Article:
Troubled China Shadow Bank Warns of $36 Billion Shortfall

(Bloomberg) — Embattled shadow banking giant Zhongzhi Enterprise Group Co. has revealed the depth of its financial difficulties, telling investors it is “severely insolvent” with a shortfall of $36.4 billion.

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The privately owned wealth manager said liquidity has dried up and the recoverable amount from asset disposals is expected to be low, according to a letter sent to investors on Wednesday seen by Bloomberg News.

Zhongzhi first triggered concern in August after one of its trust-company affiliates failed to make payments to customers on high-yield investment products. The group’s financial difficulties add to President Xi Jinping’s challenges as officials grapple with a property crisis and a weak economy.

“The government will have to step in to help, and make sure the asset disposal will be conducted in an open and fair approach,” said Sun Jianbo, founder of Beijing-based asset manager China Vision Capital, adding bad assets are typically sold with a 70% discount. “For investors, it’s a lesson with huge costs.”

An audit found Zhongzhi’s debts total 420 billion yuan to 460 billion yuan ($64.4 billion), compared with assets of 200 billion yuan, according to the letter.

The firm said the death of its founder Xie Zhikun in 2021 and the subsequent departure of senior executives had led to a failure of internal management. Previous efforts at a “self-rescue” didn’t live up to expectations, Zhongzhi said in the letter.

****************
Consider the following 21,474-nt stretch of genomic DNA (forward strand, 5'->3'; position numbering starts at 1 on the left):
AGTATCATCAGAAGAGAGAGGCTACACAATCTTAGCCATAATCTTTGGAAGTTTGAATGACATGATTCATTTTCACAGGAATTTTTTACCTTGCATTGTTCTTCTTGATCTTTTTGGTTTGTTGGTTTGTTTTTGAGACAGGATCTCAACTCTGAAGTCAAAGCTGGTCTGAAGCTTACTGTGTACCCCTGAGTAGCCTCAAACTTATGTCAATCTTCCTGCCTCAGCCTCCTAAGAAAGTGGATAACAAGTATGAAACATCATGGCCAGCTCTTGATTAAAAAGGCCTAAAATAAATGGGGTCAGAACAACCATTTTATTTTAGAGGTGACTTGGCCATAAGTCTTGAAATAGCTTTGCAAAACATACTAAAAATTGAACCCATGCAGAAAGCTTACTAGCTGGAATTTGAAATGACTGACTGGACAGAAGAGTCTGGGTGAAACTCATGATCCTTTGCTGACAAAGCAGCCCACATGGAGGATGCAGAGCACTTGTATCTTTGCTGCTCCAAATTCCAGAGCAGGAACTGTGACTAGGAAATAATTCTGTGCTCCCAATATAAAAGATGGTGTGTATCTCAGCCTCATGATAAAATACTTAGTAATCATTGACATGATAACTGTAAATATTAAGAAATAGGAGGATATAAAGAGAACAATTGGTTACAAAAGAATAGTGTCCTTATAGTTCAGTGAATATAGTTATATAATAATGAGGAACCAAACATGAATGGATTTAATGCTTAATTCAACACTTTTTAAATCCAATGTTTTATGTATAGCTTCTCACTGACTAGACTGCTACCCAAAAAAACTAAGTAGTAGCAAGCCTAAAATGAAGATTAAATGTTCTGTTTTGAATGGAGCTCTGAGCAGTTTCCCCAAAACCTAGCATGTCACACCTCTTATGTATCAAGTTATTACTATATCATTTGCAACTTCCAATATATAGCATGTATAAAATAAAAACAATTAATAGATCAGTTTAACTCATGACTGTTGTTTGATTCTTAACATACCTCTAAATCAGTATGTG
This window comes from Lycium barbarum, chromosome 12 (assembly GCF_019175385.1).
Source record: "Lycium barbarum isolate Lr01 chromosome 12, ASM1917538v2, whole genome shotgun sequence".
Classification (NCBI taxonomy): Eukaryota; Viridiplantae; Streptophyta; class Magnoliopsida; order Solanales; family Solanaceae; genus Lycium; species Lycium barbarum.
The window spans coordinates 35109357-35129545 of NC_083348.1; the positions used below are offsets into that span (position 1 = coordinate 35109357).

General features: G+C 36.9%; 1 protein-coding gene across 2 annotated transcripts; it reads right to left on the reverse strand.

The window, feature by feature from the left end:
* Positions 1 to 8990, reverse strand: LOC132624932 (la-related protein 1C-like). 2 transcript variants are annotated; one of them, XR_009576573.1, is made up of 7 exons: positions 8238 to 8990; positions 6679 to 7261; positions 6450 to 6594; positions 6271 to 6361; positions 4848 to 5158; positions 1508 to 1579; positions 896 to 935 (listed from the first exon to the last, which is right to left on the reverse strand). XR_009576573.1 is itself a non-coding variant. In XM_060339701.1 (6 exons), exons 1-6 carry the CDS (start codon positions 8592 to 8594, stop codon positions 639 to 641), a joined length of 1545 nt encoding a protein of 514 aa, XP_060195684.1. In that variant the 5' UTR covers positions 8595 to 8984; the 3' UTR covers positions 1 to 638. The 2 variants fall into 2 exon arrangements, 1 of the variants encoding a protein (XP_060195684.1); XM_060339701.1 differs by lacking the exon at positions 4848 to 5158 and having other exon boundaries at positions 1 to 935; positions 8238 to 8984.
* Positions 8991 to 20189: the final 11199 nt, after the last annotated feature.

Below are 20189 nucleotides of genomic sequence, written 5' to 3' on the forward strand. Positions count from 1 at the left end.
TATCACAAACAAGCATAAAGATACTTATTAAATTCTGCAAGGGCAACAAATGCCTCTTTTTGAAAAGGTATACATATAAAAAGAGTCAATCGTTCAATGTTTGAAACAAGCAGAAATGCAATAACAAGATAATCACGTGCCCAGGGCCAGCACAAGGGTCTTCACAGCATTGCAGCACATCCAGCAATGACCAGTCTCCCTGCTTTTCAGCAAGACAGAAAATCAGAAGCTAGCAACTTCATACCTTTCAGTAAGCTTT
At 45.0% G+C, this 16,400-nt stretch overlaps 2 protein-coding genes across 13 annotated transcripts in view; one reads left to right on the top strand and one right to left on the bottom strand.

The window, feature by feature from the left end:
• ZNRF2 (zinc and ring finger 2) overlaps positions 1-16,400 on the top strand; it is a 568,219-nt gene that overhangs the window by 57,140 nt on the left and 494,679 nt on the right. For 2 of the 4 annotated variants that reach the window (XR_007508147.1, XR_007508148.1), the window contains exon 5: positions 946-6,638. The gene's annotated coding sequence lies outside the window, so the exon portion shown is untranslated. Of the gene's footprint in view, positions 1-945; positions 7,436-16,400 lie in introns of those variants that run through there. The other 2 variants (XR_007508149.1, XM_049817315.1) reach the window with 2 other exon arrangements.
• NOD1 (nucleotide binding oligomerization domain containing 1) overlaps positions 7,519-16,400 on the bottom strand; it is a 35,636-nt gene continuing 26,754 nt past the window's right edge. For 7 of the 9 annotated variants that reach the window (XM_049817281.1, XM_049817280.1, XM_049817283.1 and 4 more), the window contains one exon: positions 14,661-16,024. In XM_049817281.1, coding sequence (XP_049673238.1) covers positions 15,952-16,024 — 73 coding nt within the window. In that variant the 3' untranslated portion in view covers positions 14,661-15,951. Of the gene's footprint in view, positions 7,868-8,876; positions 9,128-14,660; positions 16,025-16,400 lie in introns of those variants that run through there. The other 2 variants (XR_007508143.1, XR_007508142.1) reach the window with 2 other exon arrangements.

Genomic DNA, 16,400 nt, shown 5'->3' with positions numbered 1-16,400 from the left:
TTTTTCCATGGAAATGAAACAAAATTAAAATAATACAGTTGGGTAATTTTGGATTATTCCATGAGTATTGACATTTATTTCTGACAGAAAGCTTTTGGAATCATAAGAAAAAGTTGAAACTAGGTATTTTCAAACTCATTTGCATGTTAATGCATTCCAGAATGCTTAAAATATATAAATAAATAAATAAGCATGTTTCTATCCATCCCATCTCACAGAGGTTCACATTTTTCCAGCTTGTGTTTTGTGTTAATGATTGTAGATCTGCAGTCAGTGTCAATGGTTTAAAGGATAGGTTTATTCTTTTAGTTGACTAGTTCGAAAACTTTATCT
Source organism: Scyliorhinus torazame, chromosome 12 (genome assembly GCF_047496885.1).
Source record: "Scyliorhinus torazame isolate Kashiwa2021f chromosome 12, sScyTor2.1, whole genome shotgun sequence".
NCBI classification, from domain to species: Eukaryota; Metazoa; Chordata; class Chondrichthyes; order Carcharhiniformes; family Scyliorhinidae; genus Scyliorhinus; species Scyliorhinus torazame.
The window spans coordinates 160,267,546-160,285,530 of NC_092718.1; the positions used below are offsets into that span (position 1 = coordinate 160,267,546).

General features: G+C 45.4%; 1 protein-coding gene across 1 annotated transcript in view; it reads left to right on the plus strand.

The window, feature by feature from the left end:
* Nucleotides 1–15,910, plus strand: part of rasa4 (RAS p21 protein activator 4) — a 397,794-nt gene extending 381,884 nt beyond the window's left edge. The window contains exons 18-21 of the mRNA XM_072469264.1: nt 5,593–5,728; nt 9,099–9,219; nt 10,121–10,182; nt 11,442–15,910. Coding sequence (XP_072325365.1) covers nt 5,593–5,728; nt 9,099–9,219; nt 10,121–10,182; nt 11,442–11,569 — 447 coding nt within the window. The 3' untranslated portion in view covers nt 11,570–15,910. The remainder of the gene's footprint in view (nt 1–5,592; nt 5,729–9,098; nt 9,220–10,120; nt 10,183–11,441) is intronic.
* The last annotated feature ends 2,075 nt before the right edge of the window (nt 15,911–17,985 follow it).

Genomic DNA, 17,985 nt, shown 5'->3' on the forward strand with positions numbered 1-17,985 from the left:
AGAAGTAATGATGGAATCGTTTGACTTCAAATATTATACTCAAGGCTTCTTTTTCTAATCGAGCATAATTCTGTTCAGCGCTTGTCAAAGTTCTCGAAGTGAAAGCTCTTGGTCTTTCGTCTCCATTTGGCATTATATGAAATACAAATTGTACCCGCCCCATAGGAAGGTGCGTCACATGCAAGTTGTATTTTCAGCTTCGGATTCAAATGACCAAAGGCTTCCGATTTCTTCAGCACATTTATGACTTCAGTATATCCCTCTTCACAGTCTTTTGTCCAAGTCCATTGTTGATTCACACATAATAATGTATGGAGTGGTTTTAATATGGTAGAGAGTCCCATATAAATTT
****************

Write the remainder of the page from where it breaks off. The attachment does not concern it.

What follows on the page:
The company didn’t respond to a request seeking comment. The firm earlier hired KPMG to carry out what is likely to be a protracted restructuring process.

Those affected by Zhongzhi’s troubles are likely to be wealthy individuals. Shadow banks like Zhongzhi are loosely regulated firms that pool household savings to offer loans and invest in real estate, stocks, bonds and commodities. In recent years, even as rival trusts pared risks, Zhongzhi and its affiliates, especially Zhongrong International Trust Co., extended financing to troubled developers and snapped up assets from companies including China Evergrande Group.

“Preliminary due diligence shows the group has endured a significant risk of sustainable business operation and the company doesn’t have sufficient assets to cover debt in the short term,” the firm said in the letter.

–With assistance from Li Liu and David Scanlan.

(Adds analyst comment, details throughout.)

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